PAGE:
This is nothing more than a continuation of the commoditization of modern pop music.  Make Madonna sound like every other robotic female voice in the club and on the radio. Eventually, any nuance in top 40 (or dance or electronic music) will be subsumed by the jackhammer beats and indistinguishable vocals of (insert name of disposable female "vocailst" here).  This is not the genre of music where creativity and innovation live any longer, at least not as far as the singers and musicians are concerned.  DJ's are the only ones that matter in this space today.

Mark C A
Mark C A

Maura Johnston......seems as though you might need to hang up your hat as you might be nearing that age where you should be knitting and not trying to write. 

And all of you people commenting down below......go back to your jobs at 7-11 and continue to wish you had any talent at all. 

Rick Shaw
Rick Shaw

Yeah I'm confused by the new Madonna....The thing about her was she was ALWAYS ahead of the curve. She didnt ape it. Even her last great album "Confessions on a Dancefloor", perhaps wasnt super forward thinking music, but it was her going back to her roots/disco kind of tunes. So it worked perfect. That was a great album. These new tracks sound desperate and odd. Trying to be too "relevant". Like that Timberlake track...lame. She used to give a shit about being relevant and it was great....What happened to the Madge of the 90's "Music" and stuff really pushing forward? She's getting old I guess. Looks OK still, but it's wearing thiiiiiiiiiiiiiiiiiiiiiiiin.......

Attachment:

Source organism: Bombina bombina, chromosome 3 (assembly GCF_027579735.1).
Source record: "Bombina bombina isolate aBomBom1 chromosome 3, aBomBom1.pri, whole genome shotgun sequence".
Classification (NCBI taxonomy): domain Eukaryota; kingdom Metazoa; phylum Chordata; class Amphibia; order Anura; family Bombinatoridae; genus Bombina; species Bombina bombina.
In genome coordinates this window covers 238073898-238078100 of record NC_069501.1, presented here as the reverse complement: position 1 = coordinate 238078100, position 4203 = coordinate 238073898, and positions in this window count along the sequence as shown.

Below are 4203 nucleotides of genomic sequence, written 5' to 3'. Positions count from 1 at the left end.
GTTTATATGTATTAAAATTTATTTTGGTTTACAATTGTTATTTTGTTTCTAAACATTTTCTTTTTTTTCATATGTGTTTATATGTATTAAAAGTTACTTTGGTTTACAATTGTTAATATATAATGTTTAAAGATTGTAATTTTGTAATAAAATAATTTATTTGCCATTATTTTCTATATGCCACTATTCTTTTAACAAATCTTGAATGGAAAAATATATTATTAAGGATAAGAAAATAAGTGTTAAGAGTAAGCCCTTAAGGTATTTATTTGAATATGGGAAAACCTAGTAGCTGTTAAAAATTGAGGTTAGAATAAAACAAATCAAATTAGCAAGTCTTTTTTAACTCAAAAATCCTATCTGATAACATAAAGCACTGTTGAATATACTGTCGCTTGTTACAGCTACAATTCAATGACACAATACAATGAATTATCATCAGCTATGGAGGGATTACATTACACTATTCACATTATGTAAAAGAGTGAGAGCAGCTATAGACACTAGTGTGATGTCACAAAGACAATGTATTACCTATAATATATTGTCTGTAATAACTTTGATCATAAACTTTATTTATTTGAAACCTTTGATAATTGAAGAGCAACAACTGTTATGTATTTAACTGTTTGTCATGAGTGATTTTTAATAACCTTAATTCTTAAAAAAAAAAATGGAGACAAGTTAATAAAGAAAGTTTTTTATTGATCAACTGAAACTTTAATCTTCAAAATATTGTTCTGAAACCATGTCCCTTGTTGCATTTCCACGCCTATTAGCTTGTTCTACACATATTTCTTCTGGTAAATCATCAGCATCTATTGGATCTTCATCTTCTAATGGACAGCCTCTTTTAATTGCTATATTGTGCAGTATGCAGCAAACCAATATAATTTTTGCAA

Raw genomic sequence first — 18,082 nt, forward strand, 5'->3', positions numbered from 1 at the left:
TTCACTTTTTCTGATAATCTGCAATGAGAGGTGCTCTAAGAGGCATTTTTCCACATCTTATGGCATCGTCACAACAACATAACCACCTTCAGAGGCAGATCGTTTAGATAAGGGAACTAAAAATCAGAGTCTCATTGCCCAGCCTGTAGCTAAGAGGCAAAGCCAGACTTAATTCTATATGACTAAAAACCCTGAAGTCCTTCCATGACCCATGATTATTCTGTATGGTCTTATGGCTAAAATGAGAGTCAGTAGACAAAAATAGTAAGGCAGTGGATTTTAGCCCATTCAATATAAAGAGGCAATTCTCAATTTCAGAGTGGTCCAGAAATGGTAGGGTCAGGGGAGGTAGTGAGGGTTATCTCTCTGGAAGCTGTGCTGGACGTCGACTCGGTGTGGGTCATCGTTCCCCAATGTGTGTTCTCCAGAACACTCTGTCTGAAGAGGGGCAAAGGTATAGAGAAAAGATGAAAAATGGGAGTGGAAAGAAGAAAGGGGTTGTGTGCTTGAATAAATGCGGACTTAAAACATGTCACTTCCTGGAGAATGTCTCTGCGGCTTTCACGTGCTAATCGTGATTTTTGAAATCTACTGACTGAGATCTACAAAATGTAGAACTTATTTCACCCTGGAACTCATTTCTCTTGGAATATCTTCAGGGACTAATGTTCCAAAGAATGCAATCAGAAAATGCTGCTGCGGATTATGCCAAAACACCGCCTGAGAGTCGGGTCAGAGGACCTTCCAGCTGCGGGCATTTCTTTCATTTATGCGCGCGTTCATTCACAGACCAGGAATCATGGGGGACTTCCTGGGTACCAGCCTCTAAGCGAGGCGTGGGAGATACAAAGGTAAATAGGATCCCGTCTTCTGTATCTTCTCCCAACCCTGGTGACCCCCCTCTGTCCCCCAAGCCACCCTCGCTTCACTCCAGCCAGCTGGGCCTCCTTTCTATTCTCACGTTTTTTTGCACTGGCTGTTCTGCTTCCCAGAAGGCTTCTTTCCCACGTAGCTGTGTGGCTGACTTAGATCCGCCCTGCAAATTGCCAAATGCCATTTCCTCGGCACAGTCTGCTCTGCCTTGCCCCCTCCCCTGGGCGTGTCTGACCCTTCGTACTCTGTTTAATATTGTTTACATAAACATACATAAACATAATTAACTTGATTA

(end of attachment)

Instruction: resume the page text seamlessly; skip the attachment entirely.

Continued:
will
will

Maura, you must have missed it; but 50 Cent was all upset late last year cause his unreleased single was called 'Girls Go Wild' and felt Interscope pulled a fast one on him;but you're right the song sucks ass. Hear 50's unreleased song instead. It's pretty weird and different than anything out there. The video has yet to drop. http://www.youtube.com/watch?v...

burning_plastic
burning_plastic

Also "girls just want to have fun"? That seems like something you wouldn't touch unless you really had something to add to it. Is this song as good as "Girls Just Want To Have Fun"? No, it is not. So along with not rhyming "fire" with "desire" on an average song, maybe you shouldn't reference a classic on an average song. If you're Madonna you really shouldn't release an average song. This is better than that cheerleading thing I think, but we're two singles in now, and I don't hear "Vogue" yet, and I'm not sure it's coming.

It's bothering me that I can't remember where I heard "I know, I know, I know, I know" but it's a song I've heard a million times. The way she says it is just like another song. I liked what she did with the ABBA sample on "Hung Up" and I like that song. This is just kind of random though.

Her fight with Paris Hilton's friend is pretty funny though. He says he made her change the title and she claims to never have heard of him.

Jerry Atrics
Jerry Atrics

She's a "girl" like my grandma's a teenager.

Craig Bonnell
Craig Bonnell

that's a lot of words to say that the song is trash - not really worthy of any more serious discusssion than that

maura
maura

Oh I'm so glad the stans found this! Awesome. 

Jerry Atrics
Jerry Atrics

You mean my ad writer day job in the city, or my side gig selling songs in Nashville?

Millerviolet33
Millerviolet33

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maura
maura

i'll try to go long on a swedish band's new single next time